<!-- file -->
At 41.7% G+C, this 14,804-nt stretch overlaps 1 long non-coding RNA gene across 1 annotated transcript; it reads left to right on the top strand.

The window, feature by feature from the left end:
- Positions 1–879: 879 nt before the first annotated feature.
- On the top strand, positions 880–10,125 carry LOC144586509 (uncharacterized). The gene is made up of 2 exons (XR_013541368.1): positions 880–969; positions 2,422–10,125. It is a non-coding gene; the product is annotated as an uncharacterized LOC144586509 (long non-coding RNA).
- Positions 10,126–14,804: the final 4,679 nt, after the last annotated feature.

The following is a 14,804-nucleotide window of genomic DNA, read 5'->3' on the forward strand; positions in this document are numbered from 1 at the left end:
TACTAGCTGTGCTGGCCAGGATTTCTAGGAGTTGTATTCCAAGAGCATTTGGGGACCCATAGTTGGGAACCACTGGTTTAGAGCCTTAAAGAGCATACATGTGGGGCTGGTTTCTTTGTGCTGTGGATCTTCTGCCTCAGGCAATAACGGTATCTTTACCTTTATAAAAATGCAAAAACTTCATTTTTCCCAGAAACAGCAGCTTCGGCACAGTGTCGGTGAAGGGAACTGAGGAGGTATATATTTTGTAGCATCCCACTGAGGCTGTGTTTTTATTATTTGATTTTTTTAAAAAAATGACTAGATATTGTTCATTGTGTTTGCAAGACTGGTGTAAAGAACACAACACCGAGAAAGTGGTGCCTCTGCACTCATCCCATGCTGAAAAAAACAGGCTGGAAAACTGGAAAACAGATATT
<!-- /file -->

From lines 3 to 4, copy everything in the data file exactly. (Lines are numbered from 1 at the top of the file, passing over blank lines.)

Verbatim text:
- Positions 1–879: 879 nt before the first annotated feature.
- On the top strand, positions 880–10,125 carry LOC144586509 (uncharacterized). The gene is made up of 2 exons (XR_013541368.1): positions 880–969; positions 2,422–10,125. It is a non-coding gene; the product is annotated as an uncharacterized LOC144586509 (long non-coding RNA).